With its awesome support for VMware, the XIV is often chosen for Cloud storage. The new XIV model 214 now offers up to a dozen 10GbE ports, or you can stay with the 22 1GbE ports available on previous models. These can be used for iSCSI host attachment and/or IP-based replication.
IBM strives to make each new model of every storage device more energy efficient than the last.
The new XIV model is no exception. The original XIV, introduced in 2008, consumed 8.4 kVA fully loaded. The XIV Gen 3 model 114 consumed 7.0 kVA. This new model 214 consumes only 5.9 kVA!
It has been almost three years since my now infamous post [Double Drive Failure Debunked: XIV Two Years Later]. Back then, the XIV offered only 1TB and 2TB drives, with rebuild time for 1TB drive of less than 30 minutes, and for 2TB less than 60 minutes.
The new XIV Gen3 software 11.2 release, available for both the 114 and 214 models, can now rebuild a 2TB drive in less than 26 minutes, and a 3TB drive in less than 39 minutes. There is also support specific to Windows Server 2012 including thin provisioning, MSCS, VSS, and Hyper-V. See [Announcement Letter 113-013] for more details.
IBM is the first major storage vendor to offer a product of this kind, so understanding it may be a bit difficult.
The concept is simple. Rather than having end-users having to ask IT every time they need some storage space, IBM created a self-service portal that frees up the IT department to work on more important transformational projects.
This is basically what people can do with "Public Cloud" storage service providers, so basically IBM is now giving you the capability with your "Private Cloud" storage deployment.
Here is the sequence of events. End users point their favorite web browser to the self-service portal, and login using their credentials stored in your Active Directory or LDAP server database.
Once validated, the end-user now can request new storage space, expanding their existing space, or returning the space to the IT department. For new storage requests, users can have a choice of storage classes, -- such as Gold, Silver and Bronze-- defined in the Tivoli Storage Productivity Center (TPC), either stand-alone or in the SmartCloud Virtual Storage Center.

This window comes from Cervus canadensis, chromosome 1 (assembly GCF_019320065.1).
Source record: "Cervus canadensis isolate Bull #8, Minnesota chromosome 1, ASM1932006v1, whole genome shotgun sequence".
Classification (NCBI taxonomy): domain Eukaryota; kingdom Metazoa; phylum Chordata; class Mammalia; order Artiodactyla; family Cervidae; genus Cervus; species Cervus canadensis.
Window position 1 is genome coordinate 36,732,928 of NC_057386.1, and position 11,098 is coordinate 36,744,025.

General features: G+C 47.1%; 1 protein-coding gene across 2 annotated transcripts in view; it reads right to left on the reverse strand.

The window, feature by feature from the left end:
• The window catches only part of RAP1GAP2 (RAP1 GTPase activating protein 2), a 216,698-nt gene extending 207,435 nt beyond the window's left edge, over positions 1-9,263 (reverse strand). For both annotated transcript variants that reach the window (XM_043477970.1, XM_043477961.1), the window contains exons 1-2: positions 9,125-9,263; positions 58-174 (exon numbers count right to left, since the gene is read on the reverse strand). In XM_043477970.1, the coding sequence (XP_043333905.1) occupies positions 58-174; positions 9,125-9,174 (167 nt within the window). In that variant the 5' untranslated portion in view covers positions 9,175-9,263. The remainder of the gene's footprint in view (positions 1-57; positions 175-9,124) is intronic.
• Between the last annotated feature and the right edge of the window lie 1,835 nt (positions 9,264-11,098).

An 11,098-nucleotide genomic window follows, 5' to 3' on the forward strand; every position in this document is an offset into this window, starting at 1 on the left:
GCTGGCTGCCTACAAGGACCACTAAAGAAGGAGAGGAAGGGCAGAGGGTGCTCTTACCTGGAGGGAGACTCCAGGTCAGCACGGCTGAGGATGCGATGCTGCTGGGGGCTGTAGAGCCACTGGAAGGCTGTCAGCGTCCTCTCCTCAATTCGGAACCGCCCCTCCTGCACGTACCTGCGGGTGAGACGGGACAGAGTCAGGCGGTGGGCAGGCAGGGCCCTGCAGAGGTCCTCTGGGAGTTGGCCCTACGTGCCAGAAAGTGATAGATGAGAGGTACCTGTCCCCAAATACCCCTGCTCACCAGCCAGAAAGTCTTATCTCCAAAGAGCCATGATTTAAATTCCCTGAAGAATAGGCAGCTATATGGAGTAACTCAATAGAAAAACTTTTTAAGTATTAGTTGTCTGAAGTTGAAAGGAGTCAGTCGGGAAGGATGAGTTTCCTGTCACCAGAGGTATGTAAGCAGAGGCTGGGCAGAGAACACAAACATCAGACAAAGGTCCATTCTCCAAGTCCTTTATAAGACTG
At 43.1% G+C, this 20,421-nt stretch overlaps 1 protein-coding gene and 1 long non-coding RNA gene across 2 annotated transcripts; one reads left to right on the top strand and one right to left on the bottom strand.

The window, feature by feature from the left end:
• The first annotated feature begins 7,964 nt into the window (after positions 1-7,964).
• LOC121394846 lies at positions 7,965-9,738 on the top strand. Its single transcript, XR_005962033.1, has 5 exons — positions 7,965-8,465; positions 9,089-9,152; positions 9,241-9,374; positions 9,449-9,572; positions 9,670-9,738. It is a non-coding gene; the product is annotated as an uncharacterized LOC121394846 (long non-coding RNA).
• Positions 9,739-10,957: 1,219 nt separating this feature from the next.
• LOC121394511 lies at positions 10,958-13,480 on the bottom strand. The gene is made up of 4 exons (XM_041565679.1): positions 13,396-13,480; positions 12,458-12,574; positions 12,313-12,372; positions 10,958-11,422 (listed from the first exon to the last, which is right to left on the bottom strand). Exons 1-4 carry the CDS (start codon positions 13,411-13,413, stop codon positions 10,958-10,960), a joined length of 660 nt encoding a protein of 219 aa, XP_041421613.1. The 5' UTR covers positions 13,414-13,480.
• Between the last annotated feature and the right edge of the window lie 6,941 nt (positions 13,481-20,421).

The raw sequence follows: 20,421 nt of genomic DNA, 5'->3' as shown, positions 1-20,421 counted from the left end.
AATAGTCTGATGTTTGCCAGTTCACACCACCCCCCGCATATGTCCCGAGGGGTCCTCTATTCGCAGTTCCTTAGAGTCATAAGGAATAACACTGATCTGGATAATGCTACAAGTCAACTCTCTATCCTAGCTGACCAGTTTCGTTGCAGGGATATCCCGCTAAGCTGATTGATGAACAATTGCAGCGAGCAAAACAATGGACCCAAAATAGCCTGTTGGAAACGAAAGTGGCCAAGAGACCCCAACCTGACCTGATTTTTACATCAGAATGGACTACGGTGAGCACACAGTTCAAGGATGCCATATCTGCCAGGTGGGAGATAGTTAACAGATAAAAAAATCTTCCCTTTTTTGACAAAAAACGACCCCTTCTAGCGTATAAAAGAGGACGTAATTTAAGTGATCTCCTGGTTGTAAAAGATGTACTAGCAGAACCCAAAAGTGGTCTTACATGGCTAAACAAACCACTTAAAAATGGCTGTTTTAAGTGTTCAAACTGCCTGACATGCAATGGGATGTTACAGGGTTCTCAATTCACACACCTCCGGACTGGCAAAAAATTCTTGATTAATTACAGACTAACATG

But wait! Do you want to give every end-user a blank check to provision their own storage? Most IT staff are horrified at the thought.
Knowing this, IBM has included an option to put in an approval process, based on the end-user and the amount of capacity requested. The approver can be the cloud administrator, or someone delegated for approvals, known as an environment owner.
For some users, policies may restrict the storage classes as well. For example, Fred can only have Silver or Bronze, but not Gold.
Once the approval is obtained, TPC then issues the appropriate commands to the appropriate SONAS or Storwize V7000 Unified device. SmartCloud Storage Access can do this for thousands of storage devices across dozens of geographically dispersed locations.
Before, the Cloud Admin had to configure storage pools of managed disks, define file systems, dole out file sets to hundreds or thousands of users with hard quotas, and then configure shares based on the protocols required, like CIFS, NFS, HTTPS, etc.
With SmartCloud Storage Access, the Cloud admin still defines the pools and file systems, but then lets the self-service capability of the software to create the file sets, set the quotas and configure shares with the appropriate protocols. This greatly reduces the work on the IT staff, and greatly improves the turn-around time for end-user requests to get exactly what they want, when they need it.
The next time you withdraw money from an ATM machine, fill up your gas tank at the self-service gas station, then serve your own salad at the salad bar and fill up your own soft drink at the fast food restaurant, you will realize and appreciate that SmartCloud Storage Access is a brilliant move for the IT staff.
Cloud administrators, environment owners, and end-users can all use SmartCloud Storage Access to monitor and report on storage usage.
See [Announcement Letter 213-087] for more details.